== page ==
Chess-related References

Sometimes I go through a book.  Mostly, I read/refer to a number at a time...


Three Hundred Chess Games - Seigbert Tarrasch ( Recommended to play through as a basis for ideas and patterns )
Rubenstein's 100 Games - Hans Kmoch ( Likewise to p[lay through for basic patterns and ideas )
Réti's Best Games - Golombek ( Réti's best games and endgame studies, as well as a brief biography)
Masters of the Chessboard -  Richard Réti ( Biographies and games of 1920s-30s chess masters with guidance. Dated at times, but a significant impact when first published )
Essential Chess Endings - James Howell ( Covers commonly occurring endgames )
The Fascinating Reti Gambit - Thomas Johanssen ( A great gambit, 2 b2 versus the French, with similar ideas against the Sicilian )
Why we lose at Chess - Colin Crouch
Pawn Sacrifice - Timothy Taylor ( I always liked his Chess Cafe columns. This is a collection of them, but also updated and with new material )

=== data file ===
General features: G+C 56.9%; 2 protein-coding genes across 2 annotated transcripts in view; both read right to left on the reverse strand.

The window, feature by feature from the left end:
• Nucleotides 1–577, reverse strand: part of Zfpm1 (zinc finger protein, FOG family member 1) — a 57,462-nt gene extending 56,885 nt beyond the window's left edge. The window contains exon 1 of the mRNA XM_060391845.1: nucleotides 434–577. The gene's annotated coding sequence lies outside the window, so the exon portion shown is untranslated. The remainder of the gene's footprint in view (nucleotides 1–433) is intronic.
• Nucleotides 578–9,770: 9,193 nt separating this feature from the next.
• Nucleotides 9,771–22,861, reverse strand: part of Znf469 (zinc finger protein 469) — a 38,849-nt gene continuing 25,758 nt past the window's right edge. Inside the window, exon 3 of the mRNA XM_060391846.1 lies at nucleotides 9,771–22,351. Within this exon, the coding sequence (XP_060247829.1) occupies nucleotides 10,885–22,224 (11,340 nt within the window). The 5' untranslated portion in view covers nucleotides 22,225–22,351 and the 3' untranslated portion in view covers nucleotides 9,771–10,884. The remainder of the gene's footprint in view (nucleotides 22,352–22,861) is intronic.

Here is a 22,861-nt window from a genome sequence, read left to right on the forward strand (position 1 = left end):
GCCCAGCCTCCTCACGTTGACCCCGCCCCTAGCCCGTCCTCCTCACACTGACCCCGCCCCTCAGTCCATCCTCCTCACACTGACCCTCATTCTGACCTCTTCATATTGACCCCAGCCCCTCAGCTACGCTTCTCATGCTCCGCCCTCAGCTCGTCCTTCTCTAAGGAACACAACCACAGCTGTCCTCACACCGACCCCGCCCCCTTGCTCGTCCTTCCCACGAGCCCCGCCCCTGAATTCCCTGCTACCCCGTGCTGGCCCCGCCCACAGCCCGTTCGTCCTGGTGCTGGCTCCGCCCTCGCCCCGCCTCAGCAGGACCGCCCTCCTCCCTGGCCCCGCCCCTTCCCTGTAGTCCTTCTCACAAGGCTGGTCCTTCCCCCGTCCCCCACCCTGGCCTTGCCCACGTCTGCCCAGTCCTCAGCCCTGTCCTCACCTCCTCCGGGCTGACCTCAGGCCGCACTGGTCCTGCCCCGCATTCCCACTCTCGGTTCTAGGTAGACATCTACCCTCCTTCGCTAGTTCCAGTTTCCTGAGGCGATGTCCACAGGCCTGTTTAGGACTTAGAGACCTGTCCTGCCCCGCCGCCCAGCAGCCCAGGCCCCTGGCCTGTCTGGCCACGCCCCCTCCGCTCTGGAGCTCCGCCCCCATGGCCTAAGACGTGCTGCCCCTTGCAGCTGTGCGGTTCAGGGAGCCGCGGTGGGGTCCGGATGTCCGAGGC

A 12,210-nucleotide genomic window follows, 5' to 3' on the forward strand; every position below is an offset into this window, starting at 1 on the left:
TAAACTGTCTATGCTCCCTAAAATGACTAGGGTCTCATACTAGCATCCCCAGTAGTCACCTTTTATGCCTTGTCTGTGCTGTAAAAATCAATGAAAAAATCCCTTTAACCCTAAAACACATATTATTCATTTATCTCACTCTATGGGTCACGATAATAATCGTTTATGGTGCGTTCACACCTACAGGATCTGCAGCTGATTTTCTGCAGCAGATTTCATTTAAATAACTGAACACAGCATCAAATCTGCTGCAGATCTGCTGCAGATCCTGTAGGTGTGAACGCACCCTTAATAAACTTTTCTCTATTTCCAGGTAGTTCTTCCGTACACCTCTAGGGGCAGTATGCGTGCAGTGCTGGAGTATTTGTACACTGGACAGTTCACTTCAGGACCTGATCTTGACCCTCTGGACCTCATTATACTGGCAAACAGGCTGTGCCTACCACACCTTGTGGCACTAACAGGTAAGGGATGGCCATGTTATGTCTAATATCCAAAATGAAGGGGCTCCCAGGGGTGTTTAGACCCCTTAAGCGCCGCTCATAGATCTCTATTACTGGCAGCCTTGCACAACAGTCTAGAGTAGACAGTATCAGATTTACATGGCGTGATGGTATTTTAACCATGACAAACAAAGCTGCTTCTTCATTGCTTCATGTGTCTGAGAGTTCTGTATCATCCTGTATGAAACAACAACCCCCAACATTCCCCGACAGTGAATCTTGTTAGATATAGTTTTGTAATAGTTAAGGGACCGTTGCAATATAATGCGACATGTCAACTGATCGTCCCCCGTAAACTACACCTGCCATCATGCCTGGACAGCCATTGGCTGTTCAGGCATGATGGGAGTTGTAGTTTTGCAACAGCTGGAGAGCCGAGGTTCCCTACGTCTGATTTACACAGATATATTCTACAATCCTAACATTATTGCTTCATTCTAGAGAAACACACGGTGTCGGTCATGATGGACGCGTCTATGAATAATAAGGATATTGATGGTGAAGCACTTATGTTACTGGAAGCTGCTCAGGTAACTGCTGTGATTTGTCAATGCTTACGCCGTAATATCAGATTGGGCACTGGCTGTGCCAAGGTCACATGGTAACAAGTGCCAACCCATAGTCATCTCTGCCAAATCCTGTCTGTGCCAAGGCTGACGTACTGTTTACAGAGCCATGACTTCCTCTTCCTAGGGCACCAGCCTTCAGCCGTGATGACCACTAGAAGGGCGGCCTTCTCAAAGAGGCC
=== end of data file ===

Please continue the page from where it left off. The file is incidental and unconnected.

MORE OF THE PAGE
Improve your chess now - Jonathon Tisdall ( recently re-issued. A good improvement manual but dedication needed)
Win with the London System - Sverre Johnsen & Vlatko Kovacevic. ( It does what is says, covering London variations in detail )


ChessTempo - For Tactics and Opening Trainings
The London System  Nigel Davies - Very useful in the days when I played d4. Davies is a good explainer
Building a d4 Repertoire Nigel Davies - Useful to switch from the London/Colle/Zukertort to the Queen's Gambit
Chess Assistant 11 - Exceptional database software. Sadly not updated in 10-15 years and these days unlikely to be.  Aquarium is the complementary software from the same company for Analysis.
Chess Position Trainer 5 - This was an almost perfect Opening training application, however it has not been updated in years. Still well worth using, but it has a few quirks. These days I use the ChessTempo opening training, although it is not as useful as CPT5